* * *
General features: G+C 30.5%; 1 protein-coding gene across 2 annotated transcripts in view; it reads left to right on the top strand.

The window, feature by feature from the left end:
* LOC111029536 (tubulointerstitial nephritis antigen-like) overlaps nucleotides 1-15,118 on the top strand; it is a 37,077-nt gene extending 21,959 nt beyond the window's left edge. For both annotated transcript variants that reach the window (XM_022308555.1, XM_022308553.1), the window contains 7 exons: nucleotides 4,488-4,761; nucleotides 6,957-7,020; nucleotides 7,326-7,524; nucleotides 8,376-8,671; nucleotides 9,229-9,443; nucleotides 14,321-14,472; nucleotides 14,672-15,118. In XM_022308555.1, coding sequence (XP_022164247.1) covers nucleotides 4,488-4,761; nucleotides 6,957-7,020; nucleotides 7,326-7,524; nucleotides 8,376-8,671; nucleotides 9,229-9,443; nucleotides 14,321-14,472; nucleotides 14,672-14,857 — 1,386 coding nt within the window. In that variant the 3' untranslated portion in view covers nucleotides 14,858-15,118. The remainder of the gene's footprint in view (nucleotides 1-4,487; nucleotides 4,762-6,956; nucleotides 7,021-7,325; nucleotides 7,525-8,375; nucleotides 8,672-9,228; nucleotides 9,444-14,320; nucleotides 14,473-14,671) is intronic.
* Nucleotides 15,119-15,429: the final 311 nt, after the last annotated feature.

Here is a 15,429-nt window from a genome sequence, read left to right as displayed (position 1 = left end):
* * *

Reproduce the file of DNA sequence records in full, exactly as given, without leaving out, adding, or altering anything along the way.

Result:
General features: G+C 30.5%; 1 protein-coding gene across 2 annotated transcripts in view; it reads left to right on the top strand.

The window, feature by feature from the left end:
* LOC111029536 (tubulointerstitial nephritis antigen-like) overlaps nucleotides 1-15,118 on the top strand; it is a 37,077-nt gene extending 21,959 nt beyond the window's left edge. For both annotated transcript variants that reach the window (XM_022308555.1, XM_022308553.1), the window contains 7 exons: nucleotides 4,488-4,761; nucleotides 6,957-7,020; nucleotides 7,326-7,524; nucleotides 8,376-8,671; nucleotides 9,229-9,443; nucleotides 14,321-14,472; nucleotides 14,672-15,118. In XM_022308555.1, coding sequence (XP_022164247.1) covers nucleotides 4,488-4,761; nucleotides 6,957-7,020; nucleotides 7,326-7,524; nucleotides 8,376-8,671; nucleotides 9,229-9,443; nucleotides 14,321-14,472; nucleotides 14,672-14,857 — 1,386 coding nt within the window. In that variant the 3' untranslated portion in view covers nucleotides 14,858-15,118. The remainder of the gene's footprint in view (nucleotides 1-4,487; nucleotides 4,762-6,956; nucleotides 7,021-7,325; nucleotides 7,525-8,375; nucleotides 8,672-9,228; nucleotides 9,444-14,320; nucleotides 14,473-14,671) is intronic.
* Nucleotides 15,119-15,429: the final 311 nt, after the last annotated feature.

Here is a 15,429-nt window from a genome sequence, read left to right as displayed (position 1 = left end):